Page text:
Healthcare organisations could use a mix of in-house and outsourced resources to manage cybersecurity. However, they need to be aware of the risks that come with working with external vendors as information such as Personally identifiable information (PII) might be stolen for criminal uses. Larger organisations are more likely to have IT teams to manage security while smaller companies could outsource some of the capabilities to third-party vendors. However, over the past years, malicious hackers are increasingly targeting third-party vendors and supply chain partners as they often have less sophisticated security policies and controls than the actual target companies, and provide an open backdoor for attackers. By targeting remote access points, stealing and exploiting privileged credentials, attackers elevate privileges then move laterally through the network while completely circumventing the targeted company’s defences.


3. Cybersecurity protection can help organisations identify threats and stop viruses but are not able to prevent cybercriminals from being inventive to find new loopholes. Will better government regulation and processes discourage cybercrime?

Local cybersecurity laws and regulations such as the Cybersecurity Act of 2018 and the Personal Data Protection Act of 2012 are meant to protect consumers and organisations from the damaging impact of cyberattacks. To avoid steep fines and penalties, companies are working with the government by implementing monitoring measures and tools for early detection of cyber threats and intrusions. With government regulations in place, companies are provided with a framework to help shape their cybersecurity strategies. In addition, cooperation among governments is vital in creating safe, open and inclusive cyberspace within the region. By creating a safer digital ecosystem, markets and industries can work together in addressing issues such as cyber resilience and security. Singapore has partnered with Malaysia to establish a working-level committee to develop a long-term regional action plan, to ensure the effective and practical implementation of cybersecurity best practices. Singapore has also made significant progress in regional cyber capacity building through initiatives such as the ASEAN-Japan Cybersecurity Capacity Building Centre in Bangkok and the ASEAN-Singapore Cybersecurity Centre of Excellence in Singapore.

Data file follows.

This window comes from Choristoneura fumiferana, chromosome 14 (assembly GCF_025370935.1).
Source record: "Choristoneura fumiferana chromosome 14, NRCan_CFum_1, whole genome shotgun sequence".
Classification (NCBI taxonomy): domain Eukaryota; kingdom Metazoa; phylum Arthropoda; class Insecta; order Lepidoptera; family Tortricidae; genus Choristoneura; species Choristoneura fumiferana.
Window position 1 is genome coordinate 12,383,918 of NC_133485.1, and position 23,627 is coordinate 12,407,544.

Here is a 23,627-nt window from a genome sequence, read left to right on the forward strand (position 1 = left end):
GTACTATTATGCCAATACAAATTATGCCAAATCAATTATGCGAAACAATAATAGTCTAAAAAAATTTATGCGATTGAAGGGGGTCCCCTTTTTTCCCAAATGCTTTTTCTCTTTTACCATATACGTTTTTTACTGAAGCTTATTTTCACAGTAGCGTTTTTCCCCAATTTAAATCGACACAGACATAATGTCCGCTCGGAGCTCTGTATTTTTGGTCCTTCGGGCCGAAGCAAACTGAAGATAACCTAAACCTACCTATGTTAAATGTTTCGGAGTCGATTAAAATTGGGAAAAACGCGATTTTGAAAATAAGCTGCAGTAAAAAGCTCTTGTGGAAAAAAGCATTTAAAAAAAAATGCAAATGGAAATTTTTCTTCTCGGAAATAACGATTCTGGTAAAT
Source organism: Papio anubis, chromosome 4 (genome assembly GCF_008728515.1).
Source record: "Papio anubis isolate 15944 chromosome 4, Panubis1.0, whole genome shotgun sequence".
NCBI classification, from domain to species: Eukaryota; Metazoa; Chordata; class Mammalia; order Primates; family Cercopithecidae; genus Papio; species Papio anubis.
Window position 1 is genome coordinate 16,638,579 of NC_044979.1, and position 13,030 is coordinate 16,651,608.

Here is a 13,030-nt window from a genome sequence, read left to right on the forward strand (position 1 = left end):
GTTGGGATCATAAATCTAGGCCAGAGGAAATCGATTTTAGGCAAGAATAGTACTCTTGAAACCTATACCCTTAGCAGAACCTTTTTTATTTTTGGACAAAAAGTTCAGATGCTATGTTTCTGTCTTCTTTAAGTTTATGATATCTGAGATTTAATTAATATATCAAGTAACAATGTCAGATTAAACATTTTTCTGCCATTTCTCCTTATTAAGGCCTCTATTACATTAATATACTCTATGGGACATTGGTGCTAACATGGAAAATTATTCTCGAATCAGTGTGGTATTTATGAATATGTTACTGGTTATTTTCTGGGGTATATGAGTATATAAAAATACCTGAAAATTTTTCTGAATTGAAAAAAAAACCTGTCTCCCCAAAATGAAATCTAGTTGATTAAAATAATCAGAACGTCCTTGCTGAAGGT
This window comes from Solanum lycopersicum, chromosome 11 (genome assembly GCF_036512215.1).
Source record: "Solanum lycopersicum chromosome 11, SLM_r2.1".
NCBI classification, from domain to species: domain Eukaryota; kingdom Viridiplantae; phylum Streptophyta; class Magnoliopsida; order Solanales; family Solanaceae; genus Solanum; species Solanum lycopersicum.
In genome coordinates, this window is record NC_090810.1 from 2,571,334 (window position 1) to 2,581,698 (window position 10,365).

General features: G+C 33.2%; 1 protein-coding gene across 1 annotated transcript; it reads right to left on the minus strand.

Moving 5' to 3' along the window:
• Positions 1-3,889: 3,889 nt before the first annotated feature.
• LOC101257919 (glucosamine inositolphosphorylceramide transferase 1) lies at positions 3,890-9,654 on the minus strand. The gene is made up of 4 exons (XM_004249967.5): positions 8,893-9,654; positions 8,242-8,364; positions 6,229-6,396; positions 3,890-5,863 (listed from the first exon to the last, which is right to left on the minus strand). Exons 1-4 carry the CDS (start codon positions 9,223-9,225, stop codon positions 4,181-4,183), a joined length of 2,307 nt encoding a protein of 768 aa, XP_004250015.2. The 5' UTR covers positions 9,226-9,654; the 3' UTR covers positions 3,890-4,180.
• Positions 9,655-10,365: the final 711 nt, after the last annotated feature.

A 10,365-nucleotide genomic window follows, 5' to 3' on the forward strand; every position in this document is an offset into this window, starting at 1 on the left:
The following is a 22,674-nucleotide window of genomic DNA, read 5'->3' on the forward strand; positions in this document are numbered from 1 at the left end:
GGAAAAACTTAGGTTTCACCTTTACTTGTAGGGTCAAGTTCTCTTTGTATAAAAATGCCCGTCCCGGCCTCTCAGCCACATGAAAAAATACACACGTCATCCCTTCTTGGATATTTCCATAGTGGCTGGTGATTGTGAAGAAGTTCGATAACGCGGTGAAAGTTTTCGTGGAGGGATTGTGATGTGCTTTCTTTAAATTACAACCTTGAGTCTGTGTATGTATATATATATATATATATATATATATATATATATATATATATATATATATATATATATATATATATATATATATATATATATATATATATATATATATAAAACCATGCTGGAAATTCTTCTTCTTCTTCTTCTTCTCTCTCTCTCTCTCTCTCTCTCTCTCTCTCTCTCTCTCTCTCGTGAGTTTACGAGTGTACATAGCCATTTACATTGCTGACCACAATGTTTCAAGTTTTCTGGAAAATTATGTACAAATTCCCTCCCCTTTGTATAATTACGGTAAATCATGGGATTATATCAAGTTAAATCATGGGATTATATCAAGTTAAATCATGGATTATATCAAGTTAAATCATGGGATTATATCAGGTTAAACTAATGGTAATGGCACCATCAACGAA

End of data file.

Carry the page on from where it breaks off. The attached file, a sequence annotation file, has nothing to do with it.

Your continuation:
4. How can we simplify cybersecurity protection measures so that everyone will have the right information to identify cybersecurity attacks?

The rise in the use of digital tools and the COVID-19 pandemic-induced lockdowns have forced organisations to revisit their fraud prevention and cybersecurity infrastructure. As employees access company data outside the company’s network, tools such as multi-factor authentication and access management tools have become a vital part of a company’s security arsenal.